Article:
“We do not understand this tragedy. We know we did nothing to deserve it… no one deserves a tragedy.”

Candlelight Vigil on the Drillfield at Virginia Tech, 4/17/2007

“We are strong, and brave, and innocent, and unafraid. We are better than we think and not quite what we want to be. We are alive to the imaginations and the possibilities. We will continue to invent the future through our blood and tears and through all our sadness.

We are the Hokies.

We will prevail.

We will prevail.

We will prevail.

We are Virginia Tech.”

– Nikki Giovanni, 4/17/2007


Does edtech need a cheerleader?


Over the past few years, I’ve noticed a worrisome trend in the education community– the rise of the edtech cheerleader. I’m not talking about the teacherbloggers who are the first to integrate the trendiest of tech tools into their lesson plans (that’s another post.) I’m not talking about the teachers who champion technology in ways that extend archaic, ineffective practices in the classroom. I’m not even talking about the teachers pre-writing blog posts about how their tech-infused lessons before the lesson ever takes place (that’s another post). And in case you’re wondering, I’m not even talking about a few recent Techcrunch-y additions to the edtech blogging market. (That one’s a shocker, I know!)

Continue reading “Does edtech need a cheerleader?”

Happy Birthday, Facebook: A Thank You

Happy Birthday, Facebook: A Thank You

There is much navel-gazing going around about Facebook today, because today was its 10th birthday. Where will it go? What will it become? What has it done to our society?

While I don’t have the answers to any of those questions, I do have one very, very strong memory of Facebook from a very sad time a very long time ago… a memory and a use case I felt compelled to share, because that’s what you do on an important birthday, you share important feelings and memories to mark the occasion. While my feelings about Facebook are many and complex, its servers are the only place on this earth that friends, classmates and professors still exist and I will never, ever, ever forget what they did for us without even knowing it on what was absolutely the worst day and the absolute saddest week of our lives.

tl;dr Dear Facebook, Thank you for turning Maroon and Orange–I’ll never forget it. Love, a Hokie

Love and thanks to @KimHNorris: the Liebster Award

It’s no secret that I’ve fallen off my own #52weeks bandwagon. Between my day job and a project of passion I’ve undertaken, I’m on the hook for 3-5 blog posts and various communications throughout the week, which leaves me at the end of the day with very little energy to take to WordPress/Tumblr/Twitter with the fury of a thousand ‘saurusrexes.

Continue reading “Love and thanks to @KimHNorris: the Liebster Award”

Say No, No, No to LinkedIn “Intro”

no way

Just a few days ago, a new LinkedIn feature called “Intro” — a series of technological hacks that would display a bar featuring the LinkedIn profile of anyone who communicated with you through email.  As a long-time user of Rapportive, an add-on that shows you the LinkedIn account, Twitter feed, and the last few posts a contact has made across other social media properties, even I was excited about it.

Until I spent some time digging around their engineering blog, that is.  Continue reading “Say No, No, No to LinkedIn “Intro””

Four Reasons To Love A Hacker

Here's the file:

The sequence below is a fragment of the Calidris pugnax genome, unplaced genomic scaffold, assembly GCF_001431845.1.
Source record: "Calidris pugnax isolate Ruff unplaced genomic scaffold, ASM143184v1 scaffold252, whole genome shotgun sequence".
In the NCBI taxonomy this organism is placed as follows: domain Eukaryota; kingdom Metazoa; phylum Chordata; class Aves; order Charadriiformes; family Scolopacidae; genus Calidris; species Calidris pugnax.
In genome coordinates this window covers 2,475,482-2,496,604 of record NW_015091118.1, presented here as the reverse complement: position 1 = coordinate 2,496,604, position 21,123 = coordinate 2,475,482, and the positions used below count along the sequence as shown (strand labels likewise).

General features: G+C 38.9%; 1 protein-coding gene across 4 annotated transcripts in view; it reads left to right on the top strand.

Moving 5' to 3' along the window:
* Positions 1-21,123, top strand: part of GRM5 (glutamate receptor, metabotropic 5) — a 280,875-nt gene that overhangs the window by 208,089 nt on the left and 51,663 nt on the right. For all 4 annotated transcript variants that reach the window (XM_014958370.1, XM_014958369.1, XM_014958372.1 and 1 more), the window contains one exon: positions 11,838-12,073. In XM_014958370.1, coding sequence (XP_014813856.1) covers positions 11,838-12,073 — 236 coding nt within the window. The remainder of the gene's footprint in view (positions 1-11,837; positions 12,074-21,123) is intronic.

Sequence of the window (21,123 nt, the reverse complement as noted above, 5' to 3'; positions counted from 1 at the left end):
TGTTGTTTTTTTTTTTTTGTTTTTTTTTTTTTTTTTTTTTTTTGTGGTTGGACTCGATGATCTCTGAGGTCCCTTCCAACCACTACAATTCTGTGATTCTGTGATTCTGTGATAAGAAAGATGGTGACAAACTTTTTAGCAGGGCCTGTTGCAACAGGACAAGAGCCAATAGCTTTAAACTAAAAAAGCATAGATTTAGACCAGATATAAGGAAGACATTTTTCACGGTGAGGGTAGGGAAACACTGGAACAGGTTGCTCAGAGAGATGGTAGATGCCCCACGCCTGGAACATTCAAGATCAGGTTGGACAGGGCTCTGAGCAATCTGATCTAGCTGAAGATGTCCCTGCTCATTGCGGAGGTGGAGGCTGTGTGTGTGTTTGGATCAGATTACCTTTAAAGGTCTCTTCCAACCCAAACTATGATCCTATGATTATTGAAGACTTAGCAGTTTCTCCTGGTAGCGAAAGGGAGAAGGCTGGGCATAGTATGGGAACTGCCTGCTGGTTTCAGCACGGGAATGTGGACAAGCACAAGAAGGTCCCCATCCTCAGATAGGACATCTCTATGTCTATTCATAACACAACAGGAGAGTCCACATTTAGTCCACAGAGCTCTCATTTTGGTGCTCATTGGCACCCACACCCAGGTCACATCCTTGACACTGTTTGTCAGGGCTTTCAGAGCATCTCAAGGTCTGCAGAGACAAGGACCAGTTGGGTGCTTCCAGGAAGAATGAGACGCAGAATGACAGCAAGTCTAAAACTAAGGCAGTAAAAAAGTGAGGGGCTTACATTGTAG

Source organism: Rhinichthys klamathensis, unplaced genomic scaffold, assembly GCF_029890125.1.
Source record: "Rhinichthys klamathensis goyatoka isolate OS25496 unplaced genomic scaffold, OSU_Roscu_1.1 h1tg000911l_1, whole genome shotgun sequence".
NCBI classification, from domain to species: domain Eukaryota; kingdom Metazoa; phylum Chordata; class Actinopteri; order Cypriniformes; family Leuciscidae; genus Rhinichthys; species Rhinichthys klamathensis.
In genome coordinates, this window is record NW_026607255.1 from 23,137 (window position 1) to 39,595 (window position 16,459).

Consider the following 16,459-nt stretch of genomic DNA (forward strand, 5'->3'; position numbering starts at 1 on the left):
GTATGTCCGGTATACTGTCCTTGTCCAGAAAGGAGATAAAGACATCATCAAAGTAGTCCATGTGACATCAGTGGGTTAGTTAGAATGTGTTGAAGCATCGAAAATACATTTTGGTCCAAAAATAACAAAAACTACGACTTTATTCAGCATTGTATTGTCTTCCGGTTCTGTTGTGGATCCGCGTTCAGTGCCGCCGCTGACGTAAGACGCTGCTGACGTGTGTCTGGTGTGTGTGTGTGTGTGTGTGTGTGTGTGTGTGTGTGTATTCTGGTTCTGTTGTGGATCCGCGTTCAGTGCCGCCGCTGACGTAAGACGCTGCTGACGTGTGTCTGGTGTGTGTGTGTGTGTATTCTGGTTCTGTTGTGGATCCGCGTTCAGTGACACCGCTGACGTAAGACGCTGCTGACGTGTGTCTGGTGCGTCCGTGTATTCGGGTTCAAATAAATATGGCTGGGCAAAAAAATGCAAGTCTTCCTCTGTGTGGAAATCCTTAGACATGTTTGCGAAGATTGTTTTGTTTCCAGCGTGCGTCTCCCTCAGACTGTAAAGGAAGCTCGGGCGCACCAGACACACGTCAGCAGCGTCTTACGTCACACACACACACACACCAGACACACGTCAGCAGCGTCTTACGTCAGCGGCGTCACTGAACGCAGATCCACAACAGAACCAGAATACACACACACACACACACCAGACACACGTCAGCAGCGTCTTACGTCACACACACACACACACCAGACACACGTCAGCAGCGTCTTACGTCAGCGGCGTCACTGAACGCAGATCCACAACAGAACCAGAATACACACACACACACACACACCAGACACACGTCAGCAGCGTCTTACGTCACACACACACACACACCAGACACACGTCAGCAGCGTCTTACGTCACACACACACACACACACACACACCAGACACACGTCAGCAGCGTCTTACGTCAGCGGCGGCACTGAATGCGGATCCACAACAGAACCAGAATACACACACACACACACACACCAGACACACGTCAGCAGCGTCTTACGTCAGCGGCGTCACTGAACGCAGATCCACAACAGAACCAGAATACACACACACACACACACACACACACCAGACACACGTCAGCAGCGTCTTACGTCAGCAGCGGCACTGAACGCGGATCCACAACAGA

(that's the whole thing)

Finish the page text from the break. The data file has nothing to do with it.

Yours truly, soldering for the first time ever. Here, I'm receiving excellent instruction on how to put together a DarkNet badge.
My first-ever attempt at soldering at Def Con 21. (#defconboyfriend was an excellent teacher, as confirmed by every person who surveyed my work for the rest of the conference.)

A few months ago– August, to be exact– I hopped a plane to attend my second-ever DefCon, a renowned hacker conference that entered its 21st year. This year’s gathering of security experts, hackers, makers, and technology enthusiasts from around the world was full of incredible talks (all of which seemed like pretty incredible feats of technology to me, given my current status of Codecademy dropout), hardware hacking, hacking contests, and other shenanigans felt feistier than ever. After having spent ten collective days in the middle of the desert (so, so hot) with hackers, here are the top four reasons I think that everyone should love them: Continue reading “Four Reasons To Love A Hacker”

Edmodo: Securing user data, ur doin’ it wrong #edtech

Awhile ago, I mentioned in an epic rant post that a certain ridiculously well-funded education technology company *coughEdmodocough* should spend more money on its security and less money on, say, things that don’t serve to actually make its product better for its users.

The original article that has inspired hours of passionate ranting can be found here, but its main takeaway from it is this: the biggest K12 LMS out there doesn’t secure its user data. Edmodo (and Schoology’s*) user data can be intercepted and viewed by someone other than its intended audience (students, parents, teachers). While the chances of an actual hacker being out there just waiting to prey on some kid’s homework data are slim, this lack of encryption is deplorable—absolutely unacceptable.

Edmodo’s spokeswoman attempted to quash the issue by saying SSL encryption has been available to schools for some time— and that all they have to do to get it is to “opt-in.”

Instead of doing what is right for all of their users and securing their data with industry-standard encryption, Edmodo is making their users opt into something that should just be standard in their platform. 

Let that sink in for a moment, and then, think about it again.

Instead of protecting their user data, instead of taking the time to build out faster and more efficient ways to do right by their userbase, they’re only offering it on an opt-in basis. In essence, your Facebook, Twitter and Pinterest accounts are more secure than a network you use professionally meant to house assignments and sensitive communications among teachers, students and parents.

Are you mad yet?

Education technology news rarely ever makes the New York Times— this was kind of a big deal, a majorly, majorly big deal— and I’m sad to see that  so many people in edtech dropped the ball on pitching an absolute fit. In the case of education and student data, using SSL or any other method of encryption (pick one, there are many!) is the right thing to do… and that anyone would make it an opt-in feature, not a standard feature that protects all of the users on their platform is absolutely unacceptable

Education technology gets a day in the New York Times, and the usual edtech players fail to point out the obvious. How many four-line stubs of this article did you come across during Edmodo/Schoology/edtechencryptiongate?